Cephalexin, like the penicillins, is a beta-lactam antibiotic. By binding to specific penicillin-binding proteins (PBPs) located inside the bacterial cell wall, it inhibits the third and last stage of bacterial cell wall synthesis. Cell lysis is then mediated by bacterial cell wall autolytic enzymes such as autolysins; it is possible that cephalexin interferes with an autolysin inhibitor.
Cephalexin (also called Cefalexin) is a first generation cephalosporin antibiotic. It is one of the most widely prescribed antibiotics, often used for the treatment of superficial infections that result as complications of minor wounds or lacerations. It is effective against most gram-positive bacteria.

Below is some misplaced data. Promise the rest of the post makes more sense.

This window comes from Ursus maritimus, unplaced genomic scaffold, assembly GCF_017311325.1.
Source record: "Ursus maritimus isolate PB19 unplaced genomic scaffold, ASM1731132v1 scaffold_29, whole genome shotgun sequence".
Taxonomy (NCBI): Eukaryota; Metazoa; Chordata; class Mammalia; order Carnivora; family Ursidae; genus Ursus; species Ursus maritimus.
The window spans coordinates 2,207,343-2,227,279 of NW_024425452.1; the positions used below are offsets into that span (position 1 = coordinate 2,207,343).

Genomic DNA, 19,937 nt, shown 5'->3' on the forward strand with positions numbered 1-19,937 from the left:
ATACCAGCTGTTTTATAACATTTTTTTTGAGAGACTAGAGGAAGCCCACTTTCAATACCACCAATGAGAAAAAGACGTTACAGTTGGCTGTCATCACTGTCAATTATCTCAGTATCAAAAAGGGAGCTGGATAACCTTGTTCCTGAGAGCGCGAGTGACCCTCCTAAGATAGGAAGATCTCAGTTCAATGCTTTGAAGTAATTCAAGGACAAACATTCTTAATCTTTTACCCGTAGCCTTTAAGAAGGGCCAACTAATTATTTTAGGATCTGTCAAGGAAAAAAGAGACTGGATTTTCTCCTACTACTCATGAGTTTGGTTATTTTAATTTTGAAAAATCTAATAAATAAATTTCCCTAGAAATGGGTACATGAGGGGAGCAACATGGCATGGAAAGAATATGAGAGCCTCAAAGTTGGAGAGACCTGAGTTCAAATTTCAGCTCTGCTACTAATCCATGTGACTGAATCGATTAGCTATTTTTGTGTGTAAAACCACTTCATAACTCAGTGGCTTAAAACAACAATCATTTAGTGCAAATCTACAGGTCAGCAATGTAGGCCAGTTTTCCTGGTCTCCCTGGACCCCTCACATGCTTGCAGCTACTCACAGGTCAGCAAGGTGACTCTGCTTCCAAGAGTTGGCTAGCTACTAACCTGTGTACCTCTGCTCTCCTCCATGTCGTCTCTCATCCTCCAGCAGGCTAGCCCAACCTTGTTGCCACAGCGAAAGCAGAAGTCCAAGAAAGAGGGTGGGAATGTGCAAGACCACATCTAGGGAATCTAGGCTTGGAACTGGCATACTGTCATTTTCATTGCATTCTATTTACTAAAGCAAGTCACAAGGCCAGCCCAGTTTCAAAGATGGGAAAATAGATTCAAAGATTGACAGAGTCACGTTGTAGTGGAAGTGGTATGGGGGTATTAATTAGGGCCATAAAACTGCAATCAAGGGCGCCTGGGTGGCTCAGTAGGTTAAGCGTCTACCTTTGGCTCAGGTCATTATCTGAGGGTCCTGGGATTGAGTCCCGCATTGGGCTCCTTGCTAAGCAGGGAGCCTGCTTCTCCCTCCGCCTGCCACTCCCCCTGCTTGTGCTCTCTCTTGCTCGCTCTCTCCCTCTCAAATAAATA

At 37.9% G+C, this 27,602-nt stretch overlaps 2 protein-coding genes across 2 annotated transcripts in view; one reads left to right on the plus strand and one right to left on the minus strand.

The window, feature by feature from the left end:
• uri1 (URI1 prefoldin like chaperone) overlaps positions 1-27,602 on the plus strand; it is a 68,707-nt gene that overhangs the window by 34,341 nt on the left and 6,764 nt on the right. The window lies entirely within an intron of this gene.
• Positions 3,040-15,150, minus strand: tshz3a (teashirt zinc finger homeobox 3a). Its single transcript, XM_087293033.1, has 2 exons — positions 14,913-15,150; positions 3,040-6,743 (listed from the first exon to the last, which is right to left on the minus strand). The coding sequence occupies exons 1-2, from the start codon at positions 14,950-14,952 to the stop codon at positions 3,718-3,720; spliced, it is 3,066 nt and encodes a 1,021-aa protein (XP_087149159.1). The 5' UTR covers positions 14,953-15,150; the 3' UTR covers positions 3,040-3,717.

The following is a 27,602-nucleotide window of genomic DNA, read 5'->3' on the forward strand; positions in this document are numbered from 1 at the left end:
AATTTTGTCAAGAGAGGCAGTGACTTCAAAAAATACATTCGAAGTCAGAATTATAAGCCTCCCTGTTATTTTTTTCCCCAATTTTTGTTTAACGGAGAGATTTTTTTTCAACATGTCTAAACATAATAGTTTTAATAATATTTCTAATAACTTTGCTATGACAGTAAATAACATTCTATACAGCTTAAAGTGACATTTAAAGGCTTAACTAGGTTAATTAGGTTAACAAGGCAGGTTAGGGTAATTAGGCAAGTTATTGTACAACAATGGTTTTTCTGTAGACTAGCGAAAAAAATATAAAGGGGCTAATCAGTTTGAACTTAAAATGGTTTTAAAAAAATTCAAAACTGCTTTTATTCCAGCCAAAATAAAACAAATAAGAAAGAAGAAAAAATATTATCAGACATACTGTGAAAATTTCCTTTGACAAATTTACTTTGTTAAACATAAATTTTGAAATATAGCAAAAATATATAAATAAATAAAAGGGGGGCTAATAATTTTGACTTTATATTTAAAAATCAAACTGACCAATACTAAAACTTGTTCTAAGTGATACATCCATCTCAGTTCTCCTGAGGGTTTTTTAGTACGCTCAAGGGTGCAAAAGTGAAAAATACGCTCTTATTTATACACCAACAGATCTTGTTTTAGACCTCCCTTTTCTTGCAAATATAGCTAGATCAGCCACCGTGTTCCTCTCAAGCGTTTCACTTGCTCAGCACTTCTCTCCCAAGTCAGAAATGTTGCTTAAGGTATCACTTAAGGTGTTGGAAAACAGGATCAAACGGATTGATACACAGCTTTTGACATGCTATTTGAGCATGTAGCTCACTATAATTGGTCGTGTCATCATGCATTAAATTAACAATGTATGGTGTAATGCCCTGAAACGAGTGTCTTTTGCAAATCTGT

No appreciable biotransformation in the liver (90% of the drug is excreted unchanged in the urine).
Symptoms of overdose include blood in the urine, diarrhea, nausea, upper abdominal pain, and vomiting. The oral median lethal dose of cephalexin in rats is >5000 mg/kg.